INF536: Critical Assessment

Looking back on this last semester, I can only sum it up by saying that change, beauty and progress in thought and learning is not only wrought by avalanche and volcano but also by the constant erosion by drops of water and bits of sand.  That combined with space and time.


In the same way, this course has offered me space and time for learning by:

  • Forcing me to carve time out of a schedule that would otherwise be occupied by busyness
  • Exposing me to a variety of ideas, research, thoughts and concepts that I wouldn’t otherwise naturally encounter in my day-to-day professional or personal life
  • Making me DO things I’d otherwise shrug off as impossible (Bailey, 2015b)
  • Giving me a framework within which to analyse problems “wicked” and otherwise (Bailey, 2015a, 2015g; Buchanan, 1992; IDEO, 2014)
  • Grouping me with a set of people who are all approaching the course from a different context and set of experiences and knowledge
  • Creating a virtual (and at times physical) space for us to encounter each other and comment and share our learning – both formally and informally (“#INF536 – Twitter Search,” n.d.; McIntosh & CSU, n.d.)


It has be quite an experience, and, as someone once said – it’s not so much what you’ve learnt as what you remember. What has left a lasting impression is design thinking, the value of constraints and learning at the extremes.


As someone new to the education field, new to librarianship, operating under all kinds of constraints, the design thinking concepts of inspiration, ideation and implementation (Brown, 2008; Brown & Katz, 2011; IDEO, 2014) fits perfectly with that other concept of living and teaching in constant beta (Schroeder, 2013). As a fairly grounded, not terribly artistically (of the drawing and painting type) creative person this is the aspect of “design” that appeals to me as it is achievable with observation, thought, logic and research. However it also demands that I embody the principle of risk-taking and not just pay lip service to it sprouting it to my PYP (IB primary year program) students at regular intervals. There is something very empowering in the process of observing, thinking, asking, making small or not so small changes, and failing or succeeding, learning and trying again without fear and knowing that every time again one is moving every so slightly forward and nudging one’s students in the same direction.


My most effective intervention resulting from a budgetary constraint
My most effective intervention resulting from a budgetary constraint


Constraints, rather than hampering us, force rethinking options, relooking at alternatives and collaborating, asking, connecting in a way that is not always necessary when one is overwhelmed by choice and abundance. As documented in my blog posts: design – space, thinking and time 1, 2, 3 & 4 (Bailey, 2015c, 2015d, 2015e, 2015f) operating within the constraints of limited time, no budget, a small and almost unalterable space can result in creative solutions that are as ad hoc as they are successful.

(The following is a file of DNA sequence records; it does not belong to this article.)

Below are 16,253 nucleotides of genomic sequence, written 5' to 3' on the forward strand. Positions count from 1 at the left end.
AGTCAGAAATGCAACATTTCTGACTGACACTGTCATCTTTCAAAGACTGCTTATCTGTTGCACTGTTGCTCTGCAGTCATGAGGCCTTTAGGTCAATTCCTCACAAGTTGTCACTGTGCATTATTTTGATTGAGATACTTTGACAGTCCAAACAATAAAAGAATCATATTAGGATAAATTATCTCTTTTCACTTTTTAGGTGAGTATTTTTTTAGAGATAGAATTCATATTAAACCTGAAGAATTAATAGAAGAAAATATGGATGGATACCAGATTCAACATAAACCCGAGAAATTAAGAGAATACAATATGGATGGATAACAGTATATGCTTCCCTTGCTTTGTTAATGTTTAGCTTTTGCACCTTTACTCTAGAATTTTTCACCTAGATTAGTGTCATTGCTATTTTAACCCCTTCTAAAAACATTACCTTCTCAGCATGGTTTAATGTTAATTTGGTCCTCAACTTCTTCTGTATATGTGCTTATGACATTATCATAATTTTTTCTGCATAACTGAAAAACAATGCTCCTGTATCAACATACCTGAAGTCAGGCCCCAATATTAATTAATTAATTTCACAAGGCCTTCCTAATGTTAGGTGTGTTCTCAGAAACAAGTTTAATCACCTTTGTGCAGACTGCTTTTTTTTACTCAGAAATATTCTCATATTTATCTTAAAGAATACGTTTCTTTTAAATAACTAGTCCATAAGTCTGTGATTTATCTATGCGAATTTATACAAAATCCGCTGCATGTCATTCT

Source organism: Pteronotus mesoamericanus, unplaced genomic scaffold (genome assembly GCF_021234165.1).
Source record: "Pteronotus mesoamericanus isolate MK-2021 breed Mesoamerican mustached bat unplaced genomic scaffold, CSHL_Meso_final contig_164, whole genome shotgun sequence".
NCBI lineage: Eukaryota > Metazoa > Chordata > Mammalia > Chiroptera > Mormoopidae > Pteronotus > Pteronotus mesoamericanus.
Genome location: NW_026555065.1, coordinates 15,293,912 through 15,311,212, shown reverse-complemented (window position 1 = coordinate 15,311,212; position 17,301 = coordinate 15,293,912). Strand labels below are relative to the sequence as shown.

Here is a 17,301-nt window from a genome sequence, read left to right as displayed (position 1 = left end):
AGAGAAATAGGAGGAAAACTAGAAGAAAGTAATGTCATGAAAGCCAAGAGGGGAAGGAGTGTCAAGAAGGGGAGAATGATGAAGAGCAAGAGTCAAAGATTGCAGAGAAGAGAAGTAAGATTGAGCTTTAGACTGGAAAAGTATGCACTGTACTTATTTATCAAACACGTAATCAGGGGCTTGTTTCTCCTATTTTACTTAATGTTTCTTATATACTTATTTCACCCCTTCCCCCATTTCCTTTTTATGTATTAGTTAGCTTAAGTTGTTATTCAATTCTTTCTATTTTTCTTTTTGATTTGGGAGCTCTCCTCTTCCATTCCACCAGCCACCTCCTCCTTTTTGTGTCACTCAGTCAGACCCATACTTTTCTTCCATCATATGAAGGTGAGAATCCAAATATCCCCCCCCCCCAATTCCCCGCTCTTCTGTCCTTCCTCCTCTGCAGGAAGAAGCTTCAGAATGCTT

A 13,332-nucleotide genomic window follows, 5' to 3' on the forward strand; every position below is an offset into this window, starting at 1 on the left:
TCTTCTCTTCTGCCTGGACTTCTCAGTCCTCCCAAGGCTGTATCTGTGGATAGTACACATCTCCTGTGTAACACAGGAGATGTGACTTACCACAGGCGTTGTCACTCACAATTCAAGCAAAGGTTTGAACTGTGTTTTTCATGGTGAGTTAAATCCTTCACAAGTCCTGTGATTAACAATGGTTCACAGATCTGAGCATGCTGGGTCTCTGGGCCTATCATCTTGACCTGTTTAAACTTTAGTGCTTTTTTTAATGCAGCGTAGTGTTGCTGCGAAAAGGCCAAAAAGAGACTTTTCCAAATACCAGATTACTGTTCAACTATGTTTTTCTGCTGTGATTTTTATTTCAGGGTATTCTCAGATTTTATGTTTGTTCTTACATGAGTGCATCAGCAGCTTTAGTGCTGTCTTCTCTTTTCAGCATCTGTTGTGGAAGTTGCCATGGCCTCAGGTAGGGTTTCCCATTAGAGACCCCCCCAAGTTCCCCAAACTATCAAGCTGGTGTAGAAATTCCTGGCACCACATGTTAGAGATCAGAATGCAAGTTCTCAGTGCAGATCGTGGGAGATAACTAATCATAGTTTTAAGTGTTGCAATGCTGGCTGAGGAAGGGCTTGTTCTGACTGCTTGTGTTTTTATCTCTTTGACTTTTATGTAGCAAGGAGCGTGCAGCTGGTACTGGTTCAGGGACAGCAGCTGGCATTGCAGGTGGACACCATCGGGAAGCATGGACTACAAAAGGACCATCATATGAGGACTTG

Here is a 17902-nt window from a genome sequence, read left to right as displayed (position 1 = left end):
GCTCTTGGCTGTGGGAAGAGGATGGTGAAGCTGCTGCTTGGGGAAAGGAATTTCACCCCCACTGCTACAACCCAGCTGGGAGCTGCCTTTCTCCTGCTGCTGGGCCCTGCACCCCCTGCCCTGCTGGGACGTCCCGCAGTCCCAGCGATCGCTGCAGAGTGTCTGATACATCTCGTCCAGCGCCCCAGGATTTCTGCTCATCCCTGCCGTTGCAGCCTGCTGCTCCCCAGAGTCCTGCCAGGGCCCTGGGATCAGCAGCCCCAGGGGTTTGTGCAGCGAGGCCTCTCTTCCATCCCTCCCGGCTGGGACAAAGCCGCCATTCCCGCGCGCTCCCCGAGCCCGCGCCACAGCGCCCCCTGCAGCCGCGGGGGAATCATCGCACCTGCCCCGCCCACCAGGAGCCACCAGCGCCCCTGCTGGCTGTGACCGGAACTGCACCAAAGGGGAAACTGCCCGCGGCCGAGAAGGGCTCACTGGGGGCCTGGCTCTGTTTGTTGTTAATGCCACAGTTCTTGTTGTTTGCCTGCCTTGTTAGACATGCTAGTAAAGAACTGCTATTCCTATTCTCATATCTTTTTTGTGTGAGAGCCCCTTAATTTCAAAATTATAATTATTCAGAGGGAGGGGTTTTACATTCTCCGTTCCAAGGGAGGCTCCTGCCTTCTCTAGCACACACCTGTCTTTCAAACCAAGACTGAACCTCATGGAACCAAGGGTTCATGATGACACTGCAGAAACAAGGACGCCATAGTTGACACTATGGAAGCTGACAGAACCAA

We can learn a lot about education and learning in extreme conditions (Chohan, 2011; Leadbeater & Wong, 2010). But more immediate and accessible are the extremes in our own communities the students at the challenging edges of all the continuums we create. The teachers and parents who don’t toe some invisible line.



The name of my series of blog posts also reflects my thoughts about designing learning spaces. It’s not just about the physical space, it’s about reconstructing how we think about time and what we do in it, and carving out a presence physically, virtually and even emotionally. No matter how beautifully our surroundings have been designed, how much money has been spent on the furnishings and fittings, how much time is built into the curriculum if our students do not feel safe and have a willing and open space in their hearts and minds for learning, nothing will make an impact.



Bailey, N. (2015a, July 23). On the box, off the box – INF536 Blog Post 1 [Web Log]. Retrieved October 11, 2015, from

Bailey, N. (2015b, August 7). Blog 2: Observation – Dog Walk [Web Log]. Retrieved October 11, 2015, from

Bailey, N. (2015c, August 23). Design – space, thinking and time (1) [Web Log]. Retrieved October 4, 2015, from

Bailey, N. (2015d, September 6). Design – space thinking and time (2) [Web Log]. Retrieved October 4, 2015, from

Bailey, N. (2015e, September 20). Design – space, thinking and time (3) [Web Log]. Retrieved October 4, 2015, from

Bailey, N. (2015f, October 4). Design – space, thinking and time (4) [Web Log]. Retrieved October 11, 2015, from

Bailey, N. (2015g, October 11). INF536: Assessment 4 – Part A: Applying spatial changes and design thinking to middle school reading – a three phase collaborative approach [Web Log]. Retrieved October 11, 2015, from

Brown, T. (2008). Design thinking. Harvard Business Review, 86(6), 84–92. Retrieved from

Brown, T., & Katz, B. (2011). Change by Design: Change by Design. Journal of Product Innovation Management, 28(3), 381–383.

Buchanan, R. (1992). Wicked problems in design thinking. Design Issues, 8(2), 5–21. Retrieved from

Chohan, A. (2011, January 25). Learning without frontiers [Video file]. Retrieved October 11, 2015, from

IDEO. (2014). Design thinking for libraries – a toolkit for patron-centered design (p. 121). IDEO, Bill & Melinda Gates Foundation. Retrieved from

#INF536 – Twitter Search. (n.d.). [Twitter]. Retrieved October 11, 2015, from

Leadbeater, C., & Wong, A. (2010). Learning from the extremes. CISCO. Retrieved September 2, 2015 from

McIntosh, E., & CSU. (n.d.). Discussion Board – S-INF536_201560_W_D @CSU [Discussion Forum]. Retrieved October 11, 2015, from

Schroeder, M. (2013, November 6). Living in beta [Video file]. Retrieved October 6, 2015, from





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